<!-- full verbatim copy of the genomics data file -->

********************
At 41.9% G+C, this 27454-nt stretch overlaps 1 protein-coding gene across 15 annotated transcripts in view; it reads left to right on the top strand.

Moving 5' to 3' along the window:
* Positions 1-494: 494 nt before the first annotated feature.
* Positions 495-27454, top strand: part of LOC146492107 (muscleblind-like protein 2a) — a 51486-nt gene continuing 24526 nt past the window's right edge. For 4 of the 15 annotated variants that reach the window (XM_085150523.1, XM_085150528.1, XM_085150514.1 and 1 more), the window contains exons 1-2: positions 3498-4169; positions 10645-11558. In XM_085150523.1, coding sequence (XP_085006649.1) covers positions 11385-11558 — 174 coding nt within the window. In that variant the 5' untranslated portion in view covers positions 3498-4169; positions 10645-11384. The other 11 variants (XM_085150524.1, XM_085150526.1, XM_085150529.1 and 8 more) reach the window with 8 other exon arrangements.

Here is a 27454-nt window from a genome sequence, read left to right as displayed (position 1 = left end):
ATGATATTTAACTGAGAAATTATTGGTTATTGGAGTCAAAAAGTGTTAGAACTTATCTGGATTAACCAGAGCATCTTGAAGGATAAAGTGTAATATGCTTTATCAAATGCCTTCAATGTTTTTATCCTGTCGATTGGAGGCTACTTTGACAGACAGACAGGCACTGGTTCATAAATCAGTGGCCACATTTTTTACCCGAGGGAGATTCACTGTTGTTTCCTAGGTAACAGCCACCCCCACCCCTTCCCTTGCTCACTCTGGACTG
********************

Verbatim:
At 41.9% G+C, this 27454-nt stretch overlaps 1 protein-coding gene across 15 annotated transcripts in view; it reads left to right on the top strand.

Moving 5' to 3' along the window:
* Positions 1-494: 494 nt before the first annotated feature.
* Positions 495-27454, top strand: part of LOC146492107 (muscleblind-like protein 2a) — a 51486-nt gene continuing 24526 nt past the window's right edge. For 4 of the 15 annotated variants that reach the window (XM_085150523.1, XM_085150528.1, XM_085150514.1 and 1 more), the window contains exons 1-2: positions 3498-4169; positions 10645-11558. In XM_085150523.1, coding sequence (XP_085006649.1) covers positions 11385-11558 — 174 coding nt within the window. In that variant the 5' untranslated portion in view covers positions 3498-4169; positions 10645-11384. The other 11 variants (XM_085150524.1, XM_085150526.1, XM_085150529.1 and 8 more) reach the window with 8 other exon arrangements.

Here is a 27454-nt window from a genome sequence, read left to right as displayed (position 1 = left end):
ATGATATTTAACTGAGAAATTATTGGTTATTGGAGTCAAAAAGTGTTAGAACTTATCTGGATTAACCAGAGCATCTTGAAGGATAAAGTGTAATATGCTTTATCAAATGCCTTCAATGTTTTTATCCTGTCGATTGGAGGCTACTTTGACAGACAGACAGGCACTGGTTCATAAATCAGTGGCCACATTTTTTACCCGAGGGAGATTCACTGTTGTTTCCTAGGTAACAGCCACCCCCACCCCTTCCCTTGCTCACTCTGGACTG